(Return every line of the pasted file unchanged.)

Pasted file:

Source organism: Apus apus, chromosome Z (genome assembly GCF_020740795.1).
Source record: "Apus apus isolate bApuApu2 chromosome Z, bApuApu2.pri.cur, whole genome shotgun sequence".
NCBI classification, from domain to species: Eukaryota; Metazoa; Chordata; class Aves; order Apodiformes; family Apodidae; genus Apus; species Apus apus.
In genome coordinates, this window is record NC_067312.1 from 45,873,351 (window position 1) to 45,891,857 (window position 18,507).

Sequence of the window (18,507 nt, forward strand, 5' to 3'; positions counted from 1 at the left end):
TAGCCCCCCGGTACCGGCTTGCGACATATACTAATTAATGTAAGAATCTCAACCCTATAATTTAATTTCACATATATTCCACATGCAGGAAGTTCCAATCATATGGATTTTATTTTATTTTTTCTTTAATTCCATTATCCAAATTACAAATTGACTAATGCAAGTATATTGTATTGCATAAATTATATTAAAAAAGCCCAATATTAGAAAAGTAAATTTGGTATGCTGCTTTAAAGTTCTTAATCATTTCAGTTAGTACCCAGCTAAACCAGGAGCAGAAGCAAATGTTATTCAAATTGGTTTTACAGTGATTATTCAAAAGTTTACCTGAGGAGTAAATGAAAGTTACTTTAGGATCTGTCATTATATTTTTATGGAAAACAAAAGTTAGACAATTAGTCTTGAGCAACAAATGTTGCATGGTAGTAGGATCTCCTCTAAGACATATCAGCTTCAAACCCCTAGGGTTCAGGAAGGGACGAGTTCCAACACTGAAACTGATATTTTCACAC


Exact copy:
Source organism: Apus apus, chromosome Z (genome assembly GCF_020740795.1).
Source record: "Apus apus isolate bApuApu2 chromosome Z, bApuApu2.pri.cur, whole genome shotgun sequence".
NCBI classification, from domain to species: Eukaryota; Metazoa; Chordata; class Aves; order Apodiformes; family Apodidae; genus Apus; species Apus apus.
In genome coordinates, this window is record NC_067312.1 from 45,873,351 (window position 1) to 45,891,857 (window position 18,507).

Sequence of the window (18,507 nt, forward strand, 5' to 3'; positions counted from 1 at the left end):
TAGCCCCCCGGTACCGGCTTGCGACATATACTAATTAATGTAAGAATCTCAACCCTATAATTTAATTTCACATATATTCCACATGCAGGAAGTTCCAATCATATGGATTTTATTTTATTTTTTCTTTAATTCCATTATCCAAATTACAAATTGACTAATGCAAGTATATTGTATTGCATAAATTATATTAAAAAAGCCCAATATTAGAAAAGTAAATTTGGTATGCTGCTTTAAAGTTCTTAATCATTTCAGTTAGTACCCAGCTAAACCAGGAGCAGAAGCAAATGTTATTCAAATTGGTTTTACAGTGATTATTCAAAAGTTTACCTGAGGAGTAAATGAAAGTTACTTTAGGATCTGTCATTATATTTTTATGGAAAACAAAAGTTAGACAATTAGTCTTGAGCAACAAATGTTGCATGGTAGTAGGATCTCCTCTAAGACATATCAGCTTCAAACCCCTAGGGTTCAGGAAGGGACGAGTTCCAACACTGAAACTGATATTTTCACAC